Messerschmitt Me 263 (Junkers Ju 248) Rocket-Powered, Single-Seat Interceptor Prototype
Just three in-development prototypes were all that was had of the Me 263 rocket-powered interceptor project - the successor to the revolutionary Me 163 Komet rocket plane.
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The rocket-powered Messerschmitt Me 163 "Komet" interceptor came as a nasty surprise to Allied bomber crews and fighter pilots when it was used operationally for the first time in May 1944. Some 370 of the type were built during the war but there proved too many limitations - both in the design's operational capability and in Germany's logistical strength - for the interceptor to make a difference in the outcome of the war. Performance was outstanding and armament formidable but the aircraft suffered from a volatile fuel mix (dangerous to the pilot and aircraft alike) and ran on only a few minutes of power before being forced to glide-land. The series claimed fewer than twenty Allied aircraft for its part in the war.
Taking the strengths of the Me 163, and implementing a new fuselage design, was the next logical step in this Messerschmitt product. The work, to be based on the Me 163B production model, was charged to bomber-maker Junkers in late-summer 1944 under the designation of Ju 248 "Flunder" (Flounder) - this even while work was still being done by Messerschmitt on its Me 163C model.
Some qualities of the Me 163 were retained in the reworked Ju 248 such as the bubble canopy, the rearward-swept wing mainplanes and single-finned tail unit (sans horizontal stabilizers) but the aircraft was given larger dimensions which promoted more internal space - thus allowing engineers to install additional fuel stores and extend the operational range/fighting time of the interceptor. Unlike the Me 163's jettisonable wheeled dolly undercarriage, the Ju 248 featured a rather modern, wholly retractable, tricycle undercarriage which was proven in the Me 163B V18 prototype. The wing mainplanes were completed in wood (though with extra fuel storage built-in) and the cockpit was fully-pressurized for high-altitude flying envelope.
Internally, propulsion was proposed with a single Walter HWK 509C series rocket motor (bi-fueled) of 4,410lb of primary thrust and an additional 882lb of auxiliary thrust from two available chambers. Production-quality interceptors were to feature the BMW 109-708 series rocket motor instead, this promising more power. Fuel remained the volatile combination of "T-Stoff" and "C-Stoff".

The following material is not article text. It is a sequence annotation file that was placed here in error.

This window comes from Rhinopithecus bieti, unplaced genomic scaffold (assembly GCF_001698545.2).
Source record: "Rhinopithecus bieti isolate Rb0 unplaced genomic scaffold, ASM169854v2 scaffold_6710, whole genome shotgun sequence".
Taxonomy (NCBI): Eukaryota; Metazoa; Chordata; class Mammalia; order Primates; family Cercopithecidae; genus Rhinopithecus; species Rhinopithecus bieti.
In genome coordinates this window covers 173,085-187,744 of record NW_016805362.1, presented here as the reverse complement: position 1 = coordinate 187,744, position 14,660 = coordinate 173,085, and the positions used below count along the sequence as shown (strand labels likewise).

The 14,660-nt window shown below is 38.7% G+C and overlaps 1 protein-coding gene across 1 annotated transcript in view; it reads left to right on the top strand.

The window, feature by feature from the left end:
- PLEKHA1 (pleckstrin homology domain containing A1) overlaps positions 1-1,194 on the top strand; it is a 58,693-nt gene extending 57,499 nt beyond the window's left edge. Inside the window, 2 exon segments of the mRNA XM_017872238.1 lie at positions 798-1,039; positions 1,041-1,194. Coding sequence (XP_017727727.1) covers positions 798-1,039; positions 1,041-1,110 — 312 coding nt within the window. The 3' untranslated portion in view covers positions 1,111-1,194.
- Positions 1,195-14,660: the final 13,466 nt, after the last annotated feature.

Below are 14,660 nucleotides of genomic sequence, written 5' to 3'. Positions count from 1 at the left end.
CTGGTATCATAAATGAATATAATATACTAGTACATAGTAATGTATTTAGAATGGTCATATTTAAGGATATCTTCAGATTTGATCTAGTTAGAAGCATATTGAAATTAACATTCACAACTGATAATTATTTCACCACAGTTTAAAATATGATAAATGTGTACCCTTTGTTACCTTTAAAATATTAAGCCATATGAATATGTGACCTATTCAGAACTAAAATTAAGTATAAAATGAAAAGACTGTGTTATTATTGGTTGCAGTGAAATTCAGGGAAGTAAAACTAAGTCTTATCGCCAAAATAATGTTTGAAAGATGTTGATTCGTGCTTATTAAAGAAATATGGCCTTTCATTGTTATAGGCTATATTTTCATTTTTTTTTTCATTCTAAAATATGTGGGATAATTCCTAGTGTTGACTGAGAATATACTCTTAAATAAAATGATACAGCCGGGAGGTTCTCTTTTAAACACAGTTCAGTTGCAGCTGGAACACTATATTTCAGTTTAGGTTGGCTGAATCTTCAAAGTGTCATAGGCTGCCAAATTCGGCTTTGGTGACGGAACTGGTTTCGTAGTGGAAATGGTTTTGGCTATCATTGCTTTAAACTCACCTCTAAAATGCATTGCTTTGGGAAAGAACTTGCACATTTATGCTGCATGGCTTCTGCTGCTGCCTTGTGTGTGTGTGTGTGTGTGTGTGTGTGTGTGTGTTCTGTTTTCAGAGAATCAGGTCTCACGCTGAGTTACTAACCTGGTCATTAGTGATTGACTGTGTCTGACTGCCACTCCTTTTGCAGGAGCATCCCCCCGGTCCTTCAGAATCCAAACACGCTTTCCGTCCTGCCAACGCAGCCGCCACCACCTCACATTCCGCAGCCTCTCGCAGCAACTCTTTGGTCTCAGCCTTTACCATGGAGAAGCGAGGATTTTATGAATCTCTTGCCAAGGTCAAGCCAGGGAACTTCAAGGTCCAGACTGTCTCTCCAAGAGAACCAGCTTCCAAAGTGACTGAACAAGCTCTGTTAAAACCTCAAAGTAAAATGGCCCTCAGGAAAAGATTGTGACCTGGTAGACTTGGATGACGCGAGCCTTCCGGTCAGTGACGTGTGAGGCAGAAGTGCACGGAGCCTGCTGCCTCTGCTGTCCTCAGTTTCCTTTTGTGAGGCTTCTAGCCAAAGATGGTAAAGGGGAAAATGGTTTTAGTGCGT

Armament was to comprise 2 x 30mm MK 108 hard-hitting automatic cannons, these very capable in bringing down the large Allied bombers laying waste to German war-making facilities and infrastructure.
On September 25th of 1944, the aircraft was displayed to RLM officials in wooden mockup form and another review took place in December of that year. Before the end of the year, the original Ju 248 designation was succeeded by the revised Me 263 "Scholle" (Plaice) designation - despite Junkers still heading design and development of the project. Me 263 V1 was to serve as the first-of-three prototypes during development (V1, V2 and V3).
With so much working against Germany heading into 1945, leadership was mixed on the potential benefits of the Me 263 program with some championing the effort and others calling for its cancellation. Nevertheless, an unpowered first-flight was had by V1 in February of that year as it was towed into the skies. The aircraft lacked its engine and armament and its tricycle undercarriage was of basic form, fixed in place for simplicity. Overall, the design proved sound though counterbalancing was forced when the aircraft proved to have inherent center-of-gravity-issues.
Testing was then disrupted due to lack of fuel for the tow planes and, it was found in post-construction, V1 and V2's fuselages were ill-equipped to take on the intended HWK 509C rocket motor. This forced a lengthening of the fuselage as a result. V1, V2 and V3 were all progressing at different points in the project when, in April 1944, Allied forces overran and confiscated the Me 263 work. V2 never received its completely retracting undercarriage and V3 was never to prove the cannon armament. Both V1 and V2 had just gotten their motors installed but neither were able to ignite these in testing. The Americans studied the Me 263 progress at length back in the states while the Soviets benefitted from dissection of one of the prototypes - this leading to development of the homegrown Mikoyan-Gurevich I-270 interceptor prototype of which two were built in the post-war period.
Performance estimates of the Me 263 V1 interceptor included an impressive maximum speed of 550 miles per hour, an operating service ceiling of 45,215 feet (necessitating the pressurized cockpit and oxygen supply for the pilot) and a excellent rate-of-climb of 29,500 feet-per-minute.